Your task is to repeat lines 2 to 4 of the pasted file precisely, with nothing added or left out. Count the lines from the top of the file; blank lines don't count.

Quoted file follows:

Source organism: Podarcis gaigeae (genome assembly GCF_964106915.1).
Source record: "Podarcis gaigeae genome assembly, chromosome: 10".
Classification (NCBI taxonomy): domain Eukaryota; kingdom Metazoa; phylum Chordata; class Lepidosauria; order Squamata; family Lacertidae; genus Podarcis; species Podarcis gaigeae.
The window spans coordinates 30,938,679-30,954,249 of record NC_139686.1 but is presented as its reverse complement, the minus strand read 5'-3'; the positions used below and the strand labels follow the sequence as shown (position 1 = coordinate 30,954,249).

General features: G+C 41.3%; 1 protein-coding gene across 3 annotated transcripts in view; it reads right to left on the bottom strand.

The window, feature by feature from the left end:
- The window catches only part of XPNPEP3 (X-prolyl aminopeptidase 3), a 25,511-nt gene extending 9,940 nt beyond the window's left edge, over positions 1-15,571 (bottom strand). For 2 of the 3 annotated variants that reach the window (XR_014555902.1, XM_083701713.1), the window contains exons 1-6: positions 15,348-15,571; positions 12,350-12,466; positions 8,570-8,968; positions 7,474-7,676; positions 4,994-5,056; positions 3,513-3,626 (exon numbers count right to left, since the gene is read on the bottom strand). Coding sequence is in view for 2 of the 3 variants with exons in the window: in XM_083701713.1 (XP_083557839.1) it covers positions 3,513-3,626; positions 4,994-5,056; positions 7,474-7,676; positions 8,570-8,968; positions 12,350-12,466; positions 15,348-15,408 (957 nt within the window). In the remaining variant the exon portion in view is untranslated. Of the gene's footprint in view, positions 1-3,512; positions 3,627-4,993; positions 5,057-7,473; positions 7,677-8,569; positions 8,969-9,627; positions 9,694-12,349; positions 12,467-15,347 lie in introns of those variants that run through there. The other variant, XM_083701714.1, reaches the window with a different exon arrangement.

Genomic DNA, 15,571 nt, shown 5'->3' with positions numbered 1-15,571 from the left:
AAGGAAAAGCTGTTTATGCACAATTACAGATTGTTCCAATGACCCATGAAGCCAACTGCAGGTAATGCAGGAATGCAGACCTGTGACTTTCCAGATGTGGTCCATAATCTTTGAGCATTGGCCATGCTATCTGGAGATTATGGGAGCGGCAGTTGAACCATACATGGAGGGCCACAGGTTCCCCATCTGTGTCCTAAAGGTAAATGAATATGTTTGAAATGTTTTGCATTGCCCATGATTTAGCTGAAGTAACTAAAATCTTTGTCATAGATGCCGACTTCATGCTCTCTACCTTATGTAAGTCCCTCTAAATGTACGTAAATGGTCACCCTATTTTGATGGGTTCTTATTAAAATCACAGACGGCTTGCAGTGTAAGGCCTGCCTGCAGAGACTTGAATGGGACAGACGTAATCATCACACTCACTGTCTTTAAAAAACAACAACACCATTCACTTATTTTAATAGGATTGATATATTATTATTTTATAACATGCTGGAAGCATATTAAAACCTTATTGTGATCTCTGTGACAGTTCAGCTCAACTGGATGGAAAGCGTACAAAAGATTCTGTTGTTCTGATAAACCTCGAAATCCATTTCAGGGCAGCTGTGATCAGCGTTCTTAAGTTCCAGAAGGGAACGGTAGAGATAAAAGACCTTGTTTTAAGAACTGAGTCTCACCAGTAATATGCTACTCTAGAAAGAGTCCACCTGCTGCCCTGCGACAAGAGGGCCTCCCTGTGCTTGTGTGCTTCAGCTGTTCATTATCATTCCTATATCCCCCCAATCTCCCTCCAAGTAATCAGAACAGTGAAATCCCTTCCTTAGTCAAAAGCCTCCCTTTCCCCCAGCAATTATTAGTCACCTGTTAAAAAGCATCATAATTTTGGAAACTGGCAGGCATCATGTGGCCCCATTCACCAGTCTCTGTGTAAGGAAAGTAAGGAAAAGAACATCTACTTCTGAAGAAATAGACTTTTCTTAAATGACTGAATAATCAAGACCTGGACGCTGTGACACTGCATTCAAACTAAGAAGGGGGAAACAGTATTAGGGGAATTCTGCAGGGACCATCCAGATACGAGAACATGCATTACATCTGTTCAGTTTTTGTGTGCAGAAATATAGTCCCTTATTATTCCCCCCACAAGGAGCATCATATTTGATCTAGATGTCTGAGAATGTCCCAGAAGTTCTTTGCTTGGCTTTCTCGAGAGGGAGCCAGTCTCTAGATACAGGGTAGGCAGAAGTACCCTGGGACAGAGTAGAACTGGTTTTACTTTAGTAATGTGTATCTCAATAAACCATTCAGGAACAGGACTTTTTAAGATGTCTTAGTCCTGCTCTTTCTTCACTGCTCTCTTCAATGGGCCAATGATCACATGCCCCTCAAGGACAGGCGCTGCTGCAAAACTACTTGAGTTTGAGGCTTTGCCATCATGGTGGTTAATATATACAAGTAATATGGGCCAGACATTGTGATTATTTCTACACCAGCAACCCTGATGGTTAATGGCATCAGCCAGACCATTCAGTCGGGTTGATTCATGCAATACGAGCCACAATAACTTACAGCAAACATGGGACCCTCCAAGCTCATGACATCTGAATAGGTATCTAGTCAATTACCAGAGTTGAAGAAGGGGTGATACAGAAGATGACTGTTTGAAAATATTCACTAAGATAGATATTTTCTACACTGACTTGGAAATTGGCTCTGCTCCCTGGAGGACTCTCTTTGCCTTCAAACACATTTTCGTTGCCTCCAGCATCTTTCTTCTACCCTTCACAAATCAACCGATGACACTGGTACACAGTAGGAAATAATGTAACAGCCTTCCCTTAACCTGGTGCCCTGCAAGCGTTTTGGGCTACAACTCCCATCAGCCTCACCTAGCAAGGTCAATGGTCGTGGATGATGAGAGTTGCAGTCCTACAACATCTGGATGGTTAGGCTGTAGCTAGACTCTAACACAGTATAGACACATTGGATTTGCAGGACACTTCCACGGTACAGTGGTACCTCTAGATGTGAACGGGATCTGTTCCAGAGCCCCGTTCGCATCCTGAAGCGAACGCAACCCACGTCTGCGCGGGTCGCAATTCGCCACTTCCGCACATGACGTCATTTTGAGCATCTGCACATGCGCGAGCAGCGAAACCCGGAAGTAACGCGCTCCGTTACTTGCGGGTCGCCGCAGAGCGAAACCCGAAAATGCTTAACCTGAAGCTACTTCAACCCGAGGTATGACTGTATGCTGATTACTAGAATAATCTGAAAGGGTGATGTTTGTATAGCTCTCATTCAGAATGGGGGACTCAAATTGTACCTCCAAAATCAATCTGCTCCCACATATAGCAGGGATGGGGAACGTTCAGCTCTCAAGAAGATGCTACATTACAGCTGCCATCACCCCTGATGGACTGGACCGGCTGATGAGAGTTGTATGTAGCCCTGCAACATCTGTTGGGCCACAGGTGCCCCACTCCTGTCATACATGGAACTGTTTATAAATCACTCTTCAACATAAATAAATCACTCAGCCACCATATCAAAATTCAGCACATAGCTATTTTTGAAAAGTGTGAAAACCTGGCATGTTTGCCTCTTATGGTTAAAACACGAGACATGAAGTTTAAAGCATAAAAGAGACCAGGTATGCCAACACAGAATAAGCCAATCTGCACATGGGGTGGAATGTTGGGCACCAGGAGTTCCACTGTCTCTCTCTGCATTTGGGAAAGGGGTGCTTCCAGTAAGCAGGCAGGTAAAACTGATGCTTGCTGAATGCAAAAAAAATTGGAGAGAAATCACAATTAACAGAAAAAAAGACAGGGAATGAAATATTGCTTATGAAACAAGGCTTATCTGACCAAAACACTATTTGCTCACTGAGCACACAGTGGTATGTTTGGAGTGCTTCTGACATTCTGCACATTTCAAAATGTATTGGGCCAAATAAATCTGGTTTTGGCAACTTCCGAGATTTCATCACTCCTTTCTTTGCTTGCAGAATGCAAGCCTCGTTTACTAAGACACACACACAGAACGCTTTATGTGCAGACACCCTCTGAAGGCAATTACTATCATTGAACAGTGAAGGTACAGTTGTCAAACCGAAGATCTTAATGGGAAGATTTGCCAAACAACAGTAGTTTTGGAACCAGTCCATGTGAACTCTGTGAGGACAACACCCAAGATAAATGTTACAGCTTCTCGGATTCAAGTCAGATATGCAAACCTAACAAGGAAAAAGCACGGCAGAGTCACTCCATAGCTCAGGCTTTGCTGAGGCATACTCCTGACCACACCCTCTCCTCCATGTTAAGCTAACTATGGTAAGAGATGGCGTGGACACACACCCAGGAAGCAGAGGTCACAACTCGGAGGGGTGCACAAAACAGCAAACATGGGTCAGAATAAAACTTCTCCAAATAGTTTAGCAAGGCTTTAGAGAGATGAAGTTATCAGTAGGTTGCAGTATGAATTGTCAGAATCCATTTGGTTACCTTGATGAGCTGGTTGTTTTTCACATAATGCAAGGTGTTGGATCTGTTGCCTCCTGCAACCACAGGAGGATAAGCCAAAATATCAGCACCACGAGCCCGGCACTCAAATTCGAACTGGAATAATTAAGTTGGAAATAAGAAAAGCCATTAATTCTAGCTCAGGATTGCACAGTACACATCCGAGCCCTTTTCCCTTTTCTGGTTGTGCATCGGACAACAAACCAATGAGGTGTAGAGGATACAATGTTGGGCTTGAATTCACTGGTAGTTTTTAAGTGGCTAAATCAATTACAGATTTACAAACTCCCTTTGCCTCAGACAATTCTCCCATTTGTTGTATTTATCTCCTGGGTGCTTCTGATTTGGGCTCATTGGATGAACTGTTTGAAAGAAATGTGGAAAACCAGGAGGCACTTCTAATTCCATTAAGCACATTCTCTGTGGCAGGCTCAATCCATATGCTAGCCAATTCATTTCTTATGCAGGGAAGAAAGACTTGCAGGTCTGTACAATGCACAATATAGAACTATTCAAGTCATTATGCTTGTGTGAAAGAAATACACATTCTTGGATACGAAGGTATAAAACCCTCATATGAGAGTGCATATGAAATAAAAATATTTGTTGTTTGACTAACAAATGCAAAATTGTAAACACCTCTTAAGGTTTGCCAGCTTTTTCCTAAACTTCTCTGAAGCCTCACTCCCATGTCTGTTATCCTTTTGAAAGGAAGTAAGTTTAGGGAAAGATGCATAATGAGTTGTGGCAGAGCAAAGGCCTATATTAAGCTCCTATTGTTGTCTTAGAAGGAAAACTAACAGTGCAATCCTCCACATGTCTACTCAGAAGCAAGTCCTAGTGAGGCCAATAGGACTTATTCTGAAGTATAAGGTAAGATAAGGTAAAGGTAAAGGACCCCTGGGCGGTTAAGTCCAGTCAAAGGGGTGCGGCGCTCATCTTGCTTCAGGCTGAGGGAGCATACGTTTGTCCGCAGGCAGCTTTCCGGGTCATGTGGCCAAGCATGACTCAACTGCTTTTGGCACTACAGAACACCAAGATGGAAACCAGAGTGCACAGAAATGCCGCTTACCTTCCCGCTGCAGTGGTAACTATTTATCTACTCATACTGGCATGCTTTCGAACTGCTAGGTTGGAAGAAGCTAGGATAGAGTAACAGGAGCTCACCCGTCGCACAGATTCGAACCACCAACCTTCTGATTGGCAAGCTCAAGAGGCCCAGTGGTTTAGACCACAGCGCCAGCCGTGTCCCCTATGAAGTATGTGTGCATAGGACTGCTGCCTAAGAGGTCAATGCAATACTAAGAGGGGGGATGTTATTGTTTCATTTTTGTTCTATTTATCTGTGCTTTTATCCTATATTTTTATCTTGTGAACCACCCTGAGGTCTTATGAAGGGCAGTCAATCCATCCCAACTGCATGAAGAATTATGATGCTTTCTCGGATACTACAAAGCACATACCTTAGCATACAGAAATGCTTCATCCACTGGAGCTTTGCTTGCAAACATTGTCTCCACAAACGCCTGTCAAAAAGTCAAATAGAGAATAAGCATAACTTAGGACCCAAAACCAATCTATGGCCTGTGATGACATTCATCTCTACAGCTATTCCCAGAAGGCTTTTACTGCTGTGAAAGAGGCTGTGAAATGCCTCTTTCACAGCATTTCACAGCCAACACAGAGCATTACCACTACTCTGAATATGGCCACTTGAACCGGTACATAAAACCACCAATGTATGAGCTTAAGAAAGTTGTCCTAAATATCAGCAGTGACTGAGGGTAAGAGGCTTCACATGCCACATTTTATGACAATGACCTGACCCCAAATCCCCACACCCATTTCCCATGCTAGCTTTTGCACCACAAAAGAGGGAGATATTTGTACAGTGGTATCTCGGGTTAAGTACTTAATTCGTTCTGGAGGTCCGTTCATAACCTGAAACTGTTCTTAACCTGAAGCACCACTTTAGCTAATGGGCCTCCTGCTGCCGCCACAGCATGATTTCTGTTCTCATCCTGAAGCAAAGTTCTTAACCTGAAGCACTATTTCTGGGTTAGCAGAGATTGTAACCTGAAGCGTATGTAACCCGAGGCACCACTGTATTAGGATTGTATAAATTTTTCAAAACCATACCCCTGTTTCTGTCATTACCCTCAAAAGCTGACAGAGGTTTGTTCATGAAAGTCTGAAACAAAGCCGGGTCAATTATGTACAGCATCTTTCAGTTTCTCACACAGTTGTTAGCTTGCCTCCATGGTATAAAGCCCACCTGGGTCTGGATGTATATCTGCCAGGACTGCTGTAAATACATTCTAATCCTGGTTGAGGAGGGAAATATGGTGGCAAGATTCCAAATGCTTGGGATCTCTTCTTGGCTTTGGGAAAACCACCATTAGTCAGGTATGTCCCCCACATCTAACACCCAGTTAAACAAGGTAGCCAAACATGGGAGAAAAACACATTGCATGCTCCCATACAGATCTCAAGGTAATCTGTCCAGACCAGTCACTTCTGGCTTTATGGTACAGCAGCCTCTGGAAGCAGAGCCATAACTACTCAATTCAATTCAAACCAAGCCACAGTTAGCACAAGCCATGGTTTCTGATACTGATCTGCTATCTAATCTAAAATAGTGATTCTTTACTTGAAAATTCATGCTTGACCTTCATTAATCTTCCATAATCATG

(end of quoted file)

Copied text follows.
Source record: "Podarcis gaigeae genome assembly, chromosome: 10".
Classification (NCBI taxonomy): domain Eukaryota; kingdom Metazoa; phylum Chordata; class Lepidosauria; order Squamata; family Lacertidae; genus Podarcis; species Podarcis gaigeae.
The window spans coordinates 30,938,679-30,954,249 of record NC_139686.1 but is presented as its reverse complement, the minus strand read 5'-3'; the positions used below and the strand labels follow the sequence as shown (position 1 = coordinate 30,954,249).